Sunday, October 17, 2010

Time Traveling

I'm a member of an organization called the American Long Rifle Association. This was the group that got me started in serious living history about twenty years ago. The group focuses primarily on re-enactment of colonial-era backwoods characters, such as Daniel Boone's cohorts. The emphasis is primarily on flintlock rifles and walking the woods in moccasins. I think they define their period as being 1750-1810.

This past weekend a few of the crew got together at a beautiful (though mismanaged)historical site in Ogden called Fort Buenaventura. We sat around and shot target matches, told stories and ate good food. And slept out in the cold. Of course I was mostly interested in the food. I made a Dutch oven filled with bratwurst and sauerkraut using my kraut I just bottled from this year. It was delicious!

I also got to try a traditional fabric dye. A friend named Kevin had prepared a kettle with walnut hulls, and I dyed my woolen hunting frock to a dark brown.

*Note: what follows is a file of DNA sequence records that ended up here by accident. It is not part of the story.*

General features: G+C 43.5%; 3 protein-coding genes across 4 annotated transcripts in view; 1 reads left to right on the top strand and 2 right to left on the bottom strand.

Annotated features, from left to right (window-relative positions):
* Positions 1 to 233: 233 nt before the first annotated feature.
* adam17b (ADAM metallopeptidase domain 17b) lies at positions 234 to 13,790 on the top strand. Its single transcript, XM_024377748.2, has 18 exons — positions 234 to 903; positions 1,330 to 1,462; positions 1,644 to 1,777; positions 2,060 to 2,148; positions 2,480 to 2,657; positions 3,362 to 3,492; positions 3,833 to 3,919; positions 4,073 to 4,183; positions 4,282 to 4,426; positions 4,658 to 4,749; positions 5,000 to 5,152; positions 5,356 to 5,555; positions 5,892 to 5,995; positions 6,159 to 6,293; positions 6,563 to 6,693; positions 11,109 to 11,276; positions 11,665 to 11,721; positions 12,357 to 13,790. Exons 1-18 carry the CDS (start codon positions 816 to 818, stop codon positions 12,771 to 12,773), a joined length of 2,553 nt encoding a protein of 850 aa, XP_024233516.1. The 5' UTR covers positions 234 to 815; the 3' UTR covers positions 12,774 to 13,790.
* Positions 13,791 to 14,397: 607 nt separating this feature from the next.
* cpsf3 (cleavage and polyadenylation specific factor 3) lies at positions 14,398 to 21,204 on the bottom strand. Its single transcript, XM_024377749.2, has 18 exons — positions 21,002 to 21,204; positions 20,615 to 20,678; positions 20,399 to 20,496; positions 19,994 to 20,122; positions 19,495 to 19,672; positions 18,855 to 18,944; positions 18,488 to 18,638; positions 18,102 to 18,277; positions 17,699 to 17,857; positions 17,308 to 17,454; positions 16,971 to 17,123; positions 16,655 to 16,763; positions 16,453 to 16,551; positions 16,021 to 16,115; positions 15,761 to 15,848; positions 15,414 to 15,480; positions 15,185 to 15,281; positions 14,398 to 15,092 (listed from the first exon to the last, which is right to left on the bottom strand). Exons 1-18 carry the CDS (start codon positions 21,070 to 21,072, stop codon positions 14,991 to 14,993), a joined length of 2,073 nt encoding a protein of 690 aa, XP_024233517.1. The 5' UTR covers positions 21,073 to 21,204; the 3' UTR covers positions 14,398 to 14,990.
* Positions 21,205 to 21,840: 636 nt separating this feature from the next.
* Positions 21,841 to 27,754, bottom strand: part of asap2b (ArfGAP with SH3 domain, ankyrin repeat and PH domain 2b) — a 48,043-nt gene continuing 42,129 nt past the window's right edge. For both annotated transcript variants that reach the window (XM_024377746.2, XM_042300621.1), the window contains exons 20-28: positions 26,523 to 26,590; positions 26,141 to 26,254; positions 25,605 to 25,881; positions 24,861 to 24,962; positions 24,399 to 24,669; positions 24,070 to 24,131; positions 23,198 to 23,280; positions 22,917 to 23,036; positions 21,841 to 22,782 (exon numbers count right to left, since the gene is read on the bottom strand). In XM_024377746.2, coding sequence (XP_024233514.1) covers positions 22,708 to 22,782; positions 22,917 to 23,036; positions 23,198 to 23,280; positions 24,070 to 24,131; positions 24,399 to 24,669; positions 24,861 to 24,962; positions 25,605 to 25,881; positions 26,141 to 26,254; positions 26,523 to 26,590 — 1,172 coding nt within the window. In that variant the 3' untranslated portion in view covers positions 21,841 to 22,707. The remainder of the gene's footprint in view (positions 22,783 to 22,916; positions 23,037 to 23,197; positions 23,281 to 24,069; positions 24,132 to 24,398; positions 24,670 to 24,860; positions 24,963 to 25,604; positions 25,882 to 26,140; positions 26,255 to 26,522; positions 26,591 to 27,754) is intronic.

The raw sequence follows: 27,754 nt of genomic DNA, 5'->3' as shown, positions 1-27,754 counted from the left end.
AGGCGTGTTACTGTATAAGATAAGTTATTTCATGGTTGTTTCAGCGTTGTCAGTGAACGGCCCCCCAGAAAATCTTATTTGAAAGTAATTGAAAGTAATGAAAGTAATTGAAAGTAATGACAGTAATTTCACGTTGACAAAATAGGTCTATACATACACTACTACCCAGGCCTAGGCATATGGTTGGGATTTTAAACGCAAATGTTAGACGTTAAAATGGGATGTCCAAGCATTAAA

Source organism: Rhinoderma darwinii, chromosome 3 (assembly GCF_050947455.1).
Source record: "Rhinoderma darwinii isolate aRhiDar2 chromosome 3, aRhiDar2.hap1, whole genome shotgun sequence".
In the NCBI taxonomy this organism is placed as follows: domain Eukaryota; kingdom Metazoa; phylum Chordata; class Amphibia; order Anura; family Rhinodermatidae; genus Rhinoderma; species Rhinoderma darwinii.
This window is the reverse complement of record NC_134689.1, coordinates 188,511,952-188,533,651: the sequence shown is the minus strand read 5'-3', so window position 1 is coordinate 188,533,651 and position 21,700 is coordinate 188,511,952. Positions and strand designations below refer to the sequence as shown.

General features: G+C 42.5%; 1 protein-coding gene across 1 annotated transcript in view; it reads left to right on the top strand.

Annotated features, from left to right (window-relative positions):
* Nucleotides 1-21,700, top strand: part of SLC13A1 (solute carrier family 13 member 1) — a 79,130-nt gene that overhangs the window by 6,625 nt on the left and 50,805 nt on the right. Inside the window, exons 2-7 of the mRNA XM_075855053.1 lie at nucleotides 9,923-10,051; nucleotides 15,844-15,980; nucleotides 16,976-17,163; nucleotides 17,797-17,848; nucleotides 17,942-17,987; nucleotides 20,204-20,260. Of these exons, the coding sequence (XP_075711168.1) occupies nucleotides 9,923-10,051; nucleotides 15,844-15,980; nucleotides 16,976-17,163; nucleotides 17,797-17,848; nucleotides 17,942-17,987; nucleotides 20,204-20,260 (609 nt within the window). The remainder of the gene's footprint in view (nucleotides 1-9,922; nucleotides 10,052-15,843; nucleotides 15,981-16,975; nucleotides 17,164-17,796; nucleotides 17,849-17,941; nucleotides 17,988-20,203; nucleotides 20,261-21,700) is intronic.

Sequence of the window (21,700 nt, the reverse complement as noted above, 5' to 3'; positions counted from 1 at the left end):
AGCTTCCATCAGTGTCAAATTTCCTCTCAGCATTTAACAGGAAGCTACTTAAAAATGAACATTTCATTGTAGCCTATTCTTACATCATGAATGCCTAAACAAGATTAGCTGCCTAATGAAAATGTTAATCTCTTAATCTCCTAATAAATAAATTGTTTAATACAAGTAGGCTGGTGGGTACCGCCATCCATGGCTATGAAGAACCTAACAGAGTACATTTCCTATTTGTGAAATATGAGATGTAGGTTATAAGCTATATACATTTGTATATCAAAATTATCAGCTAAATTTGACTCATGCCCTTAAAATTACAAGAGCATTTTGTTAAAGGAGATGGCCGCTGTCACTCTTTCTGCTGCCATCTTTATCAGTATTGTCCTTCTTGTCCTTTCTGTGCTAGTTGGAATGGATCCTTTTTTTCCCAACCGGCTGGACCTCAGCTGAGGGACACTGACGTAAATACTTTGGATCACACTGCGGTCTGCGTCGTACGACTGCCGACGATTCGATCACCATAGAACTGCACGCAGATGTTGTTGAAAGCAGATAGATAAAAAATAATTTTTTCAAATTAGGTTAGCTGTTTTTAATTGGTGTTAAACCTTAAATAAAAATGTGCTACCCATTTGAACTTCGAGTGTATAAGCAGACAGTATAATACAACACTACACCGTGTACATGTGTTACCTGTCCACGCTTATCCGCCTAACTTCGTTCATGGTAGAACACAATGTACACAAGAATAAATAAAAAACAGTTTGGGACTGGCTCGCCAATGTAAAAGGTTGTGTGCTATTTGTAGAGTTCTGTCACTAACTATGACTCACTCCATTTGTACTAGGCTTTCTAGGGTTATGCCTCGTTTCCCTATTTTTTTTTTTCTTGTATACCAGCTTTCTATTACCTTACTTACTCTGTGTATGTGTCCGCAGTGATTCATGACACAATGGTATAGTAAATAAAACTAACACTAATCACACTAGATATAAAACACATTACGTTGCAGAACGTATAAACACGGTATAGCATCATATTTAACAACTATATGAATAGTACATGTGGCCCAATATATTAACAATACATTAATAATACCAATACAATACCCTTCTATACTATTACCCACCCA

I also attended a workshop by a friend of mine, Wendell. He demonstrated some historic approaches to preserved food. One dish he demonstrated was a chowder made with salt cod. From previous posts you may remember a discussion here about salt cod used in Salt Lake City in the 1850s, notably at the table of Brigham Young. At any rate, Wendell showed how to freshen the salted cod, and he then prepared the chowder using hard tack or ship's bread for the thickening. It was delicious.

Wendell also demonstrated "potted beef." He first marinated a beef roast in vinegar overnight. Then he salted it well. Then Wendell slow-roasted the beef. Once it was fork-tender, he cut it into small bite-sized pieces and packed it in a crock. Leaving a little head room on the crock, Wendell filled the voids with melted salted butter, and added an additional inch of butter to seal it. The crock was then stored in "a cool place" for a couple of months. We opened it for a taste, and the beef was sweet and succulent with no hint of rot or decay.

At the end of the day we all pitched in for a pot-luck meal. I had baked the day before so I put a couple of loaves in. Here are some pictures of us enjoying the meal together.






I love my friends in the ALRA.

1 comments:

Le Loup said...

Excellent post!
Keith.
http://woodsrunnersdiary.blogspot.com.au/